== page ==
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Archive for the ‘Gear’ Category

I recently bought a Moog Theremini for my ever expanding synthesizer studio. The Theremini is a new take by Moog Music on the age old Theremin, one of the first electronic musical instruments ever made. The original Theremin generated sinus waves, which were triggered by moving your hands along two antenna’s. The new Theremini does the same, but uses digital instead of analog sound synthesis. This means it is capable of generating many more sounds than just a simple sinus waveform. This is the Moog promo video of the Theremini by thereminist Dorit Chrysler demonstrating the versatility of this renewed Moog theremin:

I have been interested in the Theremin from the 1980’s onwards. I even wrote an article on it and other ancient electronic instruments – such as the Telharmonium and the Ondes Martenot–  for a popular science magazine in the  late ’80s. The instrument was invented in 1928 by Russian inventor (and spy: read: Theremin. Ether Music and Espionage by Albert Glinsky ) Lev Termen a.k.a “Leon Theremin” in the USA. This video shows him playing his invention:

The Theremin was used in modern 20th century composed music by composers such as Messiaen and Shostakovich, but is better known for its use in film scores, notably of sci-fi B movies like  The Day the Earth Stood Still and The Thing (From Another World) and in the British TV series  Midsomer Murders. In pop/rock music the Theremin was used by the likes of the Beach Boys (Good Vibrations), Captain Beefheart & The Magic Band (Electricity), Led Zeppelin (Whole lotta Love) and space rock band Hawkwind. During the ’90’s there was some kind of a theremin revival, which is sometimes credited to the Portishead song “Mysterons” from their Dummy album. However, the distinctive “theremin” sound on this track was made by a synthesizer (probably a Roland SH-101), not by a theremin:

It is hard to play a theremin due to the glissandi generated by the hand gestures: it is difficult to keep a pitch by not moving your hands while playing. So there are only a few contemporary thereminists of which Lydia Kavina,  Carolina Eyk and Dorit Chrysler (see above) are probably the most well-known. This video shows a demonstration of the new Moog Theremini by Lydia Kavina, in which she explains some playing techniques:

 The new Moog Theremini supports Midi and has a USB port, enabling it to be used as a Midi controller. So it introduces new possibilities for an instrument which is nearly 100 years old in electronic music. Check it out if you are interested in both the history and future of electronic music instruments.

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Back in 1979 I bought my first synth: a monophonic Korg MS-20 which I still own. The cause of it were a British post-punk band from Sheffield: Cabaret Voltaire, which I saw at the Effenaar venue in Eindhoven in the same year.

They are included in the BBC-4 documentary Synth Britannia, which focuses on the rise of synth pop in the post-punk era. Although the focus is on “”pop” bands like The Human League, OMD, Depeche Mode and individuals like Gary Numan, the influence of more “industrial” outfits like Cabaret Voltaire,  Throbbing Gristle and The Normal is also mentioned.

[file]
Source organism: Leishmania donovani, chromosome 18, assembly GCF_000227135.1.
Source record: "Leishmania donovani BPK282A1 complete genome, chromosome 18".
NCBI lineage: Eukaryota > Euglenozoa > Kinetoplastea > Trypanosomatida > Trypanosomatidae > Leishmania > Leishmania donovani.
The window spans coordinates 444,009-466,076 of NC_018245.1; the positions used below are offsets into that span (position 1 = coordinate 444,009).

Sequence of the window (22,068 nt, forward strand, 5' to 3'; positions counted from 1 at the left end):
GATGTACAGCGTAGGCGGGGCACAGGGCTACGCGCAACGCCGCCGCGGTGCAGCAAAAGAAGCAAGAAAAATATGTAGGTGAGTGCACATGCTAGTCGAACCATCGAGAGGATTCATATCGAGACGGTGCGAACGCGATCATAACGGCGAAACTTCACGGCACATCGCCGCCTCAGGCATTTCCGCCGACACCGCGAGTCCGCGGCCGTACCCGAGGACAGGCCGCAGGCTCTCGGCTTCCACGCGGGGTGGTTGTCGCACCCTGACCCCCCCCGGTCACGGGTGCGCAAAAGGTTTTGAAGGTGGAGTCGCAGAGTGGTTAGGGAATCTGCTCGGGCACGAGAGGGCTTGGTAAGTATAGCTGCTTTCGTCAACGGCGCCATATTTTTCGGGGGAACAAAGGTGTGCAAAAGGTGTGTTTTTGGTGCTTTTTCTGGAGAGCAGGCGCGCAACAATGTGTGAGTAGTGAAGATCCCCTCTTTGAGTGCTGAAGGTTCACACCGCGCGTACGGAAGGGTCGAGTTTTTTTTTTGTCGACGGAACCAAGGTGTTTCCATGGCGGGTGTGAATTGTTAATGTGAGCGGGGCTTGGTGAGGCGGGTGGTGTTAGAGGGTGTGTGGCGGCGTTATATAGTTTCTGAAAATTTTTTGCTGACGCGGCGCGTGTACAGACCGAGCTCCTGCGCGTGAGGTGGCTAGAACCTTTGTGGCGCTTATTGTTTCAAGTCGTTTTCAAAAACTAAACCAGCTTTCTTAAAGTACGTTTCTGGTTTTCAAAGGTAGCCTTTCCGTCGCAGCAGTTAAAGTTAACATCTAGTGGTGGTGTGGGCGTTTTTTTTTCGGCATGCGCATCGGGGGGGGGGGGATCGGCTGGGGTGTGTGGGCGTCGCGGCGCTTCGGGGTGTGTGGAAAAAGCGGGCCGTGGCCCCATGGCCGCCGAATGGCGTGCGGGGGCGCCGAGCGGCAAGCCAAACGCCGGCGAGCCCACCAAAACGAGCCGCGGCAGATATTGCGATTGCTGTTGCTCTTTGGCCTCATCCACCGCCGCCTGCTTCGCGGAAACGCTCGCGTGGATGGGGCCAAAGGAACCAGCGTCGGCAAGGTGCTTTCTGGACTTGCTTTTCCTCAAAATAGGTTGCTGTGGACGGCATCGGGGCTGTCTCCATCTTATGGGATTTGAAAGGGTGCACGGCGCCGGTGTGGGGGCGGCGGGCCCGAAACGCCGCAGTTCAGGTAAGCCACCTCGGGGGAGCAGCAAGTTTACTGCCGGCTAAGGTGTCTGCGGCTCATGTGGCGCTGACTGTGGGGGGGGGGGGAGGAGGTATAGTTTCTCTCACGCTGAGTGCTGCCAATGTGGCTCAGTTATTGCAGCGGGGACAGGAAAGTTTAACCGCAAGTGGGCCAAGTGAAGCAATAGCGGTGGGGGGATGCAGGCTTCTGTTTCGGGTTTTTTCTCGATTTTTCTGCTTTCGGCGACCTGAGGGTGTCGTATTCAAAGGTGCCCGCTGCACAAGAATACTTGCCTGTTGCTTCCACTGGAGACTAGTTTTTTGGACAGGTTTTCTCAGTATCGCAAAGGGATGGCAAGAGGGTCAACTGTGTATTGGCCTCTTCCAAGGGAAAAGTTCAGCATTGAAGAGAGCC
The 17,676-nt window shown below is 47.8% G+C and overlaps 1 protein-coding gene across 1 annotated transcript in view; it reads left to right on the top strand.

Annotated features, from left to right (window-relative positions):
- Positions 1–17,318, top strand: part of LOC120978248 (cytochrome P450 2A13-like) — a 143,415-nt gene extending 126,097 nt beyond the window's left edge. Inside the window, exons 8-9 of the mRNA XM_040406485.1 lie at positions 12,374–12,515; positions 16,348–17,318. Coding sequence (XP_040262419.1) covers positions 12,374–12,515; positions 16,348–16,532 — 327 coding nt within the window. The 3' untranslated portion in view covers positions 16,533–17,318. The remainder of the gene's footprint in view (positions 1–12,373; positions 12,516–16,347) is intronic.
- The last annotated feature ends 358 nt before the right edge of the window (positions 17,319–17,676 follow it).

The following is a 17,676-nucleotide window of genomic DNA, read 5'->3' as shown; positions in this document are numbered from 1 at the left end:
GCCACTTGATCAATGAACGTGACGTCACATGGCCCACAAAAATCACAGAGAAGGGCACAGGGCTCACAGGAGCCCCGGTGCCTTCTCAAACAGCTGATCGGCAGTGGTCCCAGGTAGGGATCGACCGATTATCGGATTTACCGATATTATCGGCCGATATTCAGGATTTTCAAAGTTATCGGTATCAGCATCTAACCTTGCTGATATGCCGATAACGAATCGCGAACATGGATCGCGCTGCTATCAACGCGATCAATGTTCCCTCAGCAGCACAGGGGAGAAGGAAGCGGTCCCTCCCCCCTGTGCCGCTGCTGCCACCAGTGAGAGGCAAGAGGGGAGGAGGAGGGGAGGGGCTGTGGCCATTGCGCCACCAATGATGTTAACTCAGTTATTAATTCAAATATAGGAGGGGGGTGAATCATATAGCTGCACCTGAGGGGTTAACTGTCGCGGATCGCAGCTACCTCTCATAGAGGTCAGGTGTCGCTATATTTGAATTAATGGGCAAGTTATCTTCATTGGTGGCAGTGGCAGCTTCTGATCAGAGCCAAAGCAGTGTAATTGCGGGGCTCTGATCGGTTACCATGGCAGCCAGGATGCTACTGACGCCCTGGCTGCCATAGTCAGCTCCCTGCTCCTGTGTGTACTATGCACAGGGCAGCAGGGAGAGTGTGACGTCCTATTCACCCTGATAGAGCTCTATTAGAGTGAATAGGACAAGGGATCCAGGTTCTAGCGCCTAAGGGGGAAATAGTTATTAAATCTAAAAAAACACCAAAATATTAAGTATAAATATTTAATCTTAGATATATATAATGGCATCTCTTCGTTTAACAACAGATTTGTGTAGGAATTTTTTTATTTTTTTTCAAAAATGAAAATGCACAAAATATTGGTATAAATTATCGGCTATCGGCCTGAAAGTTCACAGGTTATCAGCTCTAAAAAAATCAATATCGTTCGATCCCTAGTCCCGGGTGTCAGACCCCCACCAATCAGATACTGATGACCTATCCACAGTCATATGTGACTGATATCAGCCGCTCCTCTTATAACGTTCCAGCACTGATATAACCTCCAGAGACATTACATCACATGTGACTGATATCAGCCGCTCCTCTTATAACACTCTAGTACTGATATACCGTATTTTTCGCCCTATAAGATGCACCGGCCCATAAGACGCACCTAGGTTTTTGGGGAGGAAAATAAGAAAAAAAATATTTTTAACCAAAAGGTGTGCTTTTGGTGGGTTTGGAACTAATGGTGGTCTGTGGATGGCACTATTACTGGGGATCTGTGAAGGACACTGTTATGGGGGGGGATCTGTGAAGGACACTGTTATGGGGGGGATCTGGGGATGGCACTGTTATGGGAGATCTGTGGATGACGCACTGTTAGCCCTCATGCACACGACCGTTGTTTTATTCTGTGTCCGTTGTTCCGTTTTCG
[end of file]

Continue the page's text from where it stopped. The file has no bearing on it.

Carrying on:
The BBC 4 documentary links the rise of synth pop to the bleak landscape, economics and politics of ’70 s Britain. So a very interesting video to check out if you are into electronic music (history).

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Reblogged from Binary Heap:

Binary Heap

405px-L430xH465_jpg_Schaeffer_big-2eb70

“Our ambition, with this Guide to Sound Objects, has always been to give researchers, musicians, music-lovers and all who are directly or indirectly interested in the sound-universe an unbiased, clear and dependable tool (if this can be done) for a better knowledge and understanding of Pierre Schaeffer’s considerable contribution to this field, by means of an inventory of the ideas and concepts developed in his most important work, the Traité des Objets Musicaux.”

Download PDF : Guide To Sound Objects

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Feminatronic

Feminatronic has a YouTube Channel highlighting Artists and their Channels and each month I will be putting the spotlight on a Featured Channel.

This month –

lomita chillout

LOMITA AMBIENT CHILLOUT SOUND

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There seems to be something wrong with this video, but the result blends in nicely with the sounds generated by the zither:

 

 

Meng Qi is a  noise boxes builder from China and versions of this instrument seem to be for sale, see http://mengqimusic.com/AetherZither :

Aether Zither 以太筝 - built by Meng Qi, is an electro-acoustic musical 
instrument. It’s playing surface is assembled with springs, speakers, 
knobs and touch points. 
The combination of mechanical and electric aspects makes it an one 
of a kind and fully expressive instrument.
[...]
The Synthesis engine of AZ - Sidrassi, designed by Peter Blasser - 
is a true analog polyphonic synthesizer circuit. 
It has an unique approach regarding synthesis principle. 
There is a parameter called chaos - it controls the modulation depth 
among the voices, which would result in different level of noisy texture. 
Addtional to it, there are also touch points which allows the player to 
perform touch circuit-bend.

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